KS Rep Gail Finney is celebrating a victory today, not for herself, but for people with autism, their family and friends.  Last fall, Finney introduced a bill in the Kansas House in response to what she felt was the unnecessary and tragic death of Joey Weber. 

Weber’s death on Aug. 16, 2016 —  it was right around Finney’s birthday – touched her.  Weber, 36, was diagnosed with autism spectrum disorder.  He lived in Hay and on Aug. 16 when a Hays Police officer signaled for him to pull over, Joey panicked. Instead of pulling over, he drove to a safe place he knew, New Age Services, a facility for disabled. 

When he arrived at New Age, Joey got out of the car and the situation escalated.  He was eventually shot and killed.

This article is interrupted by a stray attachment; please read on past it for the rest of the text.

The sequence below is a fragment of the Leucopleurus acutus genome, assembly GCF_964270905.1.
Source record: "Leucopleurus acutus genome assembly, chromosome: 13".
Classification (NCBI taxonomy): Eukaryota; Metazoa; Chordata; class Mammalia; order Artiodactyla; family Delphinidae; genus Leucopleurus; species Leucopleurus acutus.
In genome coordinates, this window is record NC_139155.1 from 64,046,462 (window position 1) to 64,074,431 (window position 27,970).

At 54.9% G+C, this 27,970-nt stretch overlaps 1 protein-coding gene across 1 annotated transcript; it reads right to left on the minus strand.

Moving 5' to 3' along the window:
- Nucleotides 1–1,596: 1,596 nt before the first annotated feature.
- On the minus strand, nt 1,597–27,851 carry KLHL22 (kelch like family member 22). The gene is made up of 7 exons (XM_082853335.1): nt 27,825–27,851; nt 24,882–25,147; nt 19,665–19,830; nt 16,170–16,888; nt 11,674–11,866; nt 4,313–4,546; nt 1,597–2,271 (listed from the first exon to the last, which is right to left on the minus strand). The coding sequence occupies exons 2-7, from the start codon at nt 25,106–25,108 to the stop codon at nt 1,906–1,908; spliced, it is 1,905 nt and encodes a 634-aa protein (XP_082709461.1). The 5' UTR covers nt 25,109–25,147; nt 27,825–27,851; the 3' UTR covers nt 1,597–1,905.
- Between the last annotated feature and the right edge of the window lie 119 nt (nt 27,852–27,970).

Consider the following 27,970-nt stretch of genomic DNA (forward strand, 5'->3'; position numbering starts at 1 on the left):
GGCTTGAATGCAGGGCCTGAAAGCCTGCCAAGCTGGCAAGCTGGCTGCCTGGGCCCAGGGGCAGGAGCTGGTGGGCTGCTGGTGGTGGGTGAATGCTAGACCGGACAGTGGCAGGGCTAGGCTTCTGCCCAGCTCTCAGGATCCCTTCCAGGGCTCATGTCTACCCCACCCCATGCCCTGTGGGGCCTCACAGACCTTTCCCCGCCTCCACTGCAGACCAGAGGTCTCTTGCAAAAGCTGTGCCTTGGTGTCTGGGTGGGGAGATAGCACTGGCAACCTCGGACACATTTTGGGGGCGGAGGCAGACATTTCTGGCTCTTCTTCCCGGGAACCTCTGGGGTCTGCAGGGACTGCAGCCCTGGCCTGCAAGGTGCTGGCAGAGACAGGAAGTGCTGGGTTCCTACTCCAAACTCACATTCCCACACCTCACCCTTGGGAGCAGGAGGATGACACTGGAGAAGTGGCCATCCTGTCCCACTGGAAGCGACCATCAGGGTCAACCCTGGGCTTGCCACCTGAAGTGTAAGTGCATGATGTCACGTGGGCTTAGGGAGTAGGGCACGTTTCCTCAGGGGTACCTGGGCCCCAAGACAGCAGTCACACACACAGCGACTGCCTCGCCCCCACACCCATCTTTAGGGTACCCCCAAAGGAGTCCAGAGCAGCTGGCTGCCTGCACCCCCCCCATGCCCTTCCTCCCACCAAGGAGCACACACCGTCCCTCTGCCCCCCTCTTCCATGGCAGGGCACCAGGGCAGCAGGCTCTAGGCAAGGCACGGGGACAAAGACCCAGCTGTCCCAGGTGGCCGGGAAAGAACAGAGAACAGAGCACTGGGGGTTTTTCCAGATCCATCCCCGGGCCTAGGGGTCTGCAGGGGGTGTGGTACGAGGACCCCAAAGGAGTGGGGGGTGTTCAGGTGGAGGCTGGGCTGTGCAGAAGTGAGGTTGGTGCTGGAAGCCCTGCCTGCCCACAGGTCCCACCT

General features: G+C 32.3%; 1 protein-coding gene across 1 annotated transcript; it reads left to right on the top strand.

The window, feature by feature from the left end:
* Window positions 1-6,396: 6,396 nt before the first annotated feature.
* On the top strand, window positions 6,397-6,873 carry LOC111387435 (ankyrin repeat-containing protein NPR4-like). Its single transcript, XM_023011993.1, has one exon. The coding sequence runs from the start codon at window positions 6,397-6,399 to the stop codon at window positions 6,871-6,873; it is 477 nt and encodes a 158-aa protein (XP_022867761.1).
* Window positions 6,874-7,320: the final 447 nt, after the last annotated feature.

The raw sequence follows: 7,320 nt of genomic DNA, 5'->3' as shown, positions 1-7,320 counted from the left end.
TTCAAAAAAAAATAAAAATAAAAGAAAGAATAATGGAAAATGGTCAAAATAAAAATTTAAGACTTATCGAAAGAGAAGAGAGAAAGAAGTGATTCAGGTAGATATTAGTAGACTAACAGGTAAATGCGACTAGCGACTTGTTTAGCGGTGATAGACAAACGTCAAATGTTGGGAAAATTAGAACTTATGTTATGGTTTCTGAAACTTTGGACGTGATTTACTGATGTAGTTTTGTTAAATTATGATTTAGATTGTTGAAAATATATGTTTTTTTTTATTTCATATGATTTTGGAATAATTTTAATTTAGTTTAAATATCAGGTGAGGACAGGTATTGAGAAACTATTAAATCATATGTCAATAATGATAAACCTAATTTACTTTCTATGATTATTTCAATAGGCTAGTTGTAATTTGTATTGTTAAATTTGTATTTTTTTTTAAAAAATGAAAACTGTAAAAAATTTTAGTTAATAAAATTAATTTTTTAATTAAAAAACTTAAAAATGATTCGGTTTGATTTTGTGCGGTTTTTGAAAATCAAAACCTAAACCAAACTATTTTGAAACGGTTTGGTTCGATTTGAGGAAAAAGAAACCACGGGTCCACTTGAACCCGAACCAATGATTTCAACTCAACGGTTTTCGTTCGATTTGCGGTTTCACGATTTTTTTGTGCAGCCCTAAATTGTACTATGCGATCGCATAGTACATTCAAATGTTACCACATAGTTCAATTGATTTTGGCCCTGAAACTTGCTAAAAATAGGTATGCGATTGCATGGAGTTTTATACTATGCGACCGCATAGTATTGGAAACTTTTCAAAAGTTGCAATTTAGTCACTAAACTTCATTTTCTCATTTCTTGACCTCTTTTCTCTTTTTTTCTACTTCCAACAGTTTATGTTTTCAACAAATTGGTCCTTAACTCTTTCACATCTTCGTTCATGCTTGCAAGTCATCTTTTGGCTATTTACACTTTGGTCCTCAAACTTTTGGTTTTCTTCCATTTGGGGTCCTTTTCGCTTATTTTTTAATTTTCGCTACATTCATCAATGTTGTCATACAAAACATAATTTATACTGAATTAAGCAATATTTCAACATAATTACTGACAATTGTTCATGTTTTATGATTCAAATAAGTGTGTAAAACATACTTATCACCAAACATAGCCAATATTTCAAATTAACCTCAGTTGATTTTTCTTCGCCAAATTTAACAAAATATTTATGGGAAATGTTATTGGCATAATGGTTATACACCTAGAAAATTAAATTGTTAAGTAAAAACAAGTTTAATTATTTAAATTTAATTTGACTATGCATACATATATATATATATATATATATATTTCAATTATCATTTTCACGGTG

The noise of the sirens, the trauma of the police car following him, combined with his autism left Joey completely confused, said his parents.

“He was just totally terrified by then,” his father John Weber told the Hays Daily News.

The bill was originally introduced by Finney in the House was amended slightly, but as approved it establishes several forms of identification to let the police know the driver is autistic.  The bill allows for putting information about needing assistance with cognition on a driver’s license, motor vehicle registration, identification card and on a license plate. An amendment to the bill also allows for a transportable placard displayed in the vehicle, such as a handicap placard.

The bill passed both the Kansas House and Senate with bi-partisan support.  

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